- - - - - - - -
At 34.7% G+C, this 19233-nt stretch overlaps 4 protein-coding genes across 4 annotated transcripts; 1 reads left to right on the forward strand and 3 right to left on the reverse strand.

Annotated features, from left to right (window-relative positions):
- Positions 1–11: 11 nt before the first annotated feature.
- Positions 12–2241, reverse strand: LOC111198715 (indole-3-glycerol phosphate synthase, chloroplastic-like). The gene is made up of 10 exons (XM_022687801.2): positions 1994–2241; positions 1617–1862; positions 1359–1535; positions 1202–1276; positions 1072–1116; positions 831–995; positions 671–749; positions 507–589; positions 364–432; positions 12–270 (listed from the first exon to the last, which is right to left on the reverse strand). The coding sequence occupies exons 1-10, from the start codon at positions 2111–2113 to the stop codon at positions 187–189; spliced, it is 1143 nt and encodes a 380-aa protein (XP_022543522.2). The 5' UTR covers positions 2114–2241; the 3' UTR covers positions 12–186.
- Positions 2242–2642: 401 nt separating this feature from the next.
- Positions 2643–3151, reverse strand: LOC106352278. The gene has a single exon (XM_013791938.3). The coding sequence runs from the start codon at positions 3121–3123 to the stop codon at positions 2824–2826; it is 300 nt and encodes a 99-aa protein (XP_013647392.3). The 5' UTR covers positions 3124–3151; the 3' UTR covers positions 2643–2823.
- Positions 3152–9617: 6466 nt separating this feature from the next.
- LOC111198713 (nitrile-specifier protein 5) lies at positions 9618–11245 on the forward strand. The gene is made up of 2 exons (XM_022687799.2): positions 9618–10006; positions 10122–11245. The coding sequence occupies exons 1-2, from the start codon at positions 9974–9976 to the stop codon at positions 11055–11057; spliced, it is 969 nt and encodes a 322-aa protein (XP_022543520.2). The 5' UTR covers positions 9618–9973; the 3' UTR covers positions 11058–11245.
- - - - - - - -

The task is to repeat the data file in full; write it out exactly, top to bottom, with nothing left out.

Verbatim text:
At 34.7% G+C, this 19233-nt stretch overlaps 4 protein-coding genes across 4 annotated transcripts; 1 reads left to right on the forward strand and 3 right to left on the reverse strand.

Annotated features, from left to right (window-relative positions):
- Positions 1–11: 11 nt before the first annotated feature.
- Positions 12–2241, reverse strand: LOC111198715 (indole-3-glycerol phosphate synthase, chloroplastic-like). The gene is made up of 10 exons (XM_022687801.2): positions 1994–2241; positions 1617–1862; positions 1359–1535; positions 1202–1276; positions 1072–1116; positions 831–995; positions 671–749; positions 507–589; positions 364–432; positions 12–270 (listed from the first exon to the last, which is right to left on the reverse strand). The coding sequence occupies exons 1-10, from the start codon at positions 2111–2113 to the stop codon at positions 187–189; spliced, it is 1143 nt and encodes a 380-aa protein (XP_022543522.2). The 5' UTR covers positions 2114–2241; the 3' UTR covers positions 12–186.
- Positions 2242–2642: 401 nt separating this feature from the next.
- Positions 2643–3151, reverse strand: LOC106352278. The gene has a single exon (XM_013791938.3). The coding sequence runs from the start codon at positions 3121–3123 to the stop codon at positions 2824–2826; it is 300 nt and encodes a 99-aa protein (XP_013647392.3). The 5' UTR covers positions 3124–3151; the 3' UTR covers positions 2643–2823.
- Positions 3152–9617: 6466 nt separating this feature from the next.
- LOC111198713 (nitrile-specifier protein 5) lies at positions 9618–11245 on the forward strand. The gene is made up of 2 exons (XM_022687799.2): positions 9618–10006; positions 10122–11245. The coding sequence occupies exons 1-2, from the start codon at positions 9974–9976 to the stop codon at positions 11055–11057; spliced, it is 969 nt and encodes a 322-aa protein (XP_022543520.2). The 5' UTR covers positions 9618–9973; the 3' UTR covers positions 11058–11245.